Coworking has long been popular in the tech community and as a topic on WebWorkerDaily, but it seems the idea if finally breaking out of its niche beginning and going mainstream. The proof? A lengthy article in the staid Wall Street Journal this week.
Claiming that the coworking idea is starting to attract mainstream attention, the paper lists several facts in support of its claim:
- Increased interest from investors in coworking spaces. New York’s General Assembly raised $4.25 million from Yuri Milner of DST Global, and online marketplace for office sharing, Loosecubes, raised $1.23 million last year.
- “Creative” space beats traditional office space in some markets. “The total vacancy for a ‘creative’ space with open floor plans ideal for co-working was 2.54 percent in San Francisco in July, and the asking rent ranged from $32 to $53 per square foot per year. Meanwhile, more ‘historical’ spaces with closed-door offices that lack open space had a total vacancy of 10.55 percent, while the asking rent ranged from $21 to $36 per square foot per year, according to commercial listing broker The CAC Group,” says the WSJ.
- Office space owners are remodeling to take advantage of the trend. Again the WSJ uses San Francisco as an example: “A building at 115 Sansome St., in downtown San Francisco, started remodeling for a more flexible layout to appeal to high-tech start-ups.”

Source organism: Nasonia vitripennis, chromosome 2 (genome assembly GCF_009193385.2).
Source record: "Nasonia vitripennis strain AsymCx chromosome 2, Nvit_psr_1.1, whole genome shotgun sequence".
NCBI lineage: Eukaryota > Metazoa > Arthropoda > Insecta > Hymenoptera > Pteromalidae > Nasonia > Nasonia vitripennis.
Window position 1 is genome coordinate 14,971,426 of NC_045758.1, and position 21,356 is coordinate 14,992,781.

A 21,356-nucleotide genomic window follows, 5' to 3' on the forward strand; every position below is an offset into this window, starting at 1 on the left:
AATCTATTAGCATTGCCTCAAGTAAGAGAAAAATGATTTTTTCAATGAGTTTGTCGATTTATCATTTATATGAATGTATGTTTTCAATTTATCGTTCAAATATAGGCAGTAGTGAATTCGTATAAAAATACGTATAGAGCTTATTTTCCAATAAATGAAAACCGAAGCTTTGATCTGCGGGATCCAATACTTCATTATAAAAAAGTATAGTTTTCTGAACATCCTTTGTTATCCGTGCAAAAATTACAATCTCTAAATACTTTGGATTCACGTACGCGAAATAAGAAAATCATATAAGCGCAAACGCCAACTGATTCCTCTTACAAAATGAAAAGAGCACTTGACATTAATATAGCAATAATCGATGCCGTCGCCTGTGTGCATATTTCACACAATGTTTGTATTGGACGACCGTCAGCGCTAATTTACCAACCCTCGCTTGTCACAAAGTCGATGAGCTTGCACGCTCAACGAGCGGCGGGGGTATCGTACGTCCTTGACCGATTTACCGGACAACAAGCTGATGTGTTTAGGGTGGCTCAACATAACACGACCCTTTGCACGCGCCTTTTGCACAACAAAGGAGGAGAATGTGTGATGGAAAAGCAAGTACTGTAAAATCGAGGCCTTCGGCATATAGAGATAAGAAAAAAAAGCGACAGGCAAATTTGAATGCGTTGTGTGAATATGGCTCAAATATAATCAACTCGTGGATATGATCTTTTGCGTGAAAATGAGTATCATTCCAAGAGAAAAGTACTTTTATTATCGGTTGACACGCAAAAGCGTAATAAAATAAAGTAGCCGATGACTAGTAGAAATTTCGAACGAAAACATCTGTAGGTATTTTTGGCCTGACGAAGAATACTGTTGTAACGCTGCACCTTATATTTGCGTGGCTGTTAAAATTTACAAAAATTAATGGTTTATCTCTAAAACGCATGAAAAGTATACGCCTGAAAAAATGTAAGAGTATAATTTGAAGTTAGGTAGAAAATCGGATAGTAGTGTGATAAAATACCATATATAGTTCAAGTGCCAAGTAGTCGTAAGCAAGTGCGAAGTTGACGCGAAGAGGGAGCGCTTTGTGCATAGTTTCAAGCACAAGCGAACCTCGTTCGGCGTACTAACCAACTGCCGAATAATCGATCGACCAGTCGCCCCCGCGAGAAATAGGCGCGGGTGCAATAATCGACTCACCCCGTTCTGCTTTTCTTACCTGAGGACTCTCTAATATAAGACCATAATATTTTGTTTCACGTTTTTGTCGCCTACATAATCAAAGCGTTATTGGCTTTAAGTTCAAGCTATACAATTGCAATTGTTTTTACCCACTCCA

- Money men are taking note. It’s not just techies and creatives at coworking spaces these days, according to the WSJ. Investors are cruising the spaces for their next big money spinner. “At Plug and Play, angel investors, including Sand Hill Angels, Band of Angels and The Angels’ Forum, typically visit every Monday afternoon to review the business plans of start-ups. More established venture capitalists including Sequoia, Menlo Ventures and Bessemer Venture Partners, typically drop by every other month.”
Do you agree with the WSJ that coworking is at a tipping point and about to go more mainstream? And is that good news or bad for the movement?
Image courtesy of Flickr user Charleston’s TheDigitel.